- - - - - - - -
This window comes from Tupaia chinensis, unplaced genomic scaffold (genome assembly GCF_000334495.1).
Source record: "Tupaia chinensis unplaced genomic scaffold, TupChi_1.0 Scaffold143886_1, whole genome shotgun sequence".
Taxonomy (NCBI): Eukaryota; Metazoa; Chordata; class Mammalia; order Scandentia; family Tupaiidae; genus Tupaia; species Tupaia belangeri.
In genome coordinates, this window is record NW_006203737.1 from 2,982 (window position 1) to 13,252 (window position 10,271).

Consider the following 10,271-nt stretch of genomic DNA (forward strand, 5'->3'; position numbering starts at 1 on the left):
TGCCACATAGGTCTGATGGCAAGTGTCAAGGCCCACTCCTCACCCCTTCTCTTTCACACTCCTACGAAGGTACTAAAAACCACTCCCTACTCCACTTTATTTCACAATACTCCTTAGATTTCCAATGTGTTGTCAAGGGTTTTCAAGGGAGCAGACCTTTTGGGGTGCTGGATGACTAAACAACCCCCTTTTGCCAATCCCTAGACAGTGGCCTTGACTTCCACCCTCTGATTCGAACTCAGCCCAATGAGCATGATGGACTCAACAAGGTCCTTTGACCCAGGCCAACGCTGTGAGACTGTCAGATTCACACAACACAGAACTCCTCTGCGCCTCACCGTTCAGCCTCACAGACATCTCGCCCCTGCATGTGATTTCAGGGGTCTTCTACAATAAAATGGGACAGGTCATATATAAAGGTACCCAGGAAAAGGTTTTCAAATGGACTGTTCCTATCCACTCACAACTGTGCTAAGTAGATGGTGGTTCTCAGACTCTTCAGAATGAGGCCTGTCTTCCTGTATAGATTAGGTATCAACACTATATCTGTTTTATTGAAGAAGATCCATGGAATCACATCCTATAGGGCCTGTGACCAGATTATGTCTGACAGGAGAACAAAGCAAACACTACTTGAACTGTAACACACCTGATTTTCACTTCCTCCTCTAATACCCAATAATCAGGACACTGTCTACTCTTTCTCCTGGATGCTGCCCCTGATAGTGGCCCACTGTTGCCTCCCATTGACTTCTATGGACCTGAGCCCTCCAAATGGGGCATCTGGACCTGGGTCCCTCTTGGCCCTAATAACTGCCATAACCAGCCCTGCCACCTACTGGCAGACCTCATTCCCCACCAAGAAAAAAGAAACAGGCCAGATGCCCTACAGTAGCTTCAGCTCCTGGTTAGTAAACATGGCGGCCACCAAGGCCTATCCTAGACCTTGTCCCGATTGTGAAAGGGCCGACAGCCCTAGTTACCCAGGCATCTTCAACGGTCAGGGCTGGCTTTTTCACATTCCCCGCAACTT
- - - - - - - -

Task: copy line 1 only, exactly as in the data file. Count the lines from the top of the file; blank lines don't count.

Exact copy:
This window comes from Tupaia chinensis, unplaced genomic scaffold (genome assembly GCF_000334495.1).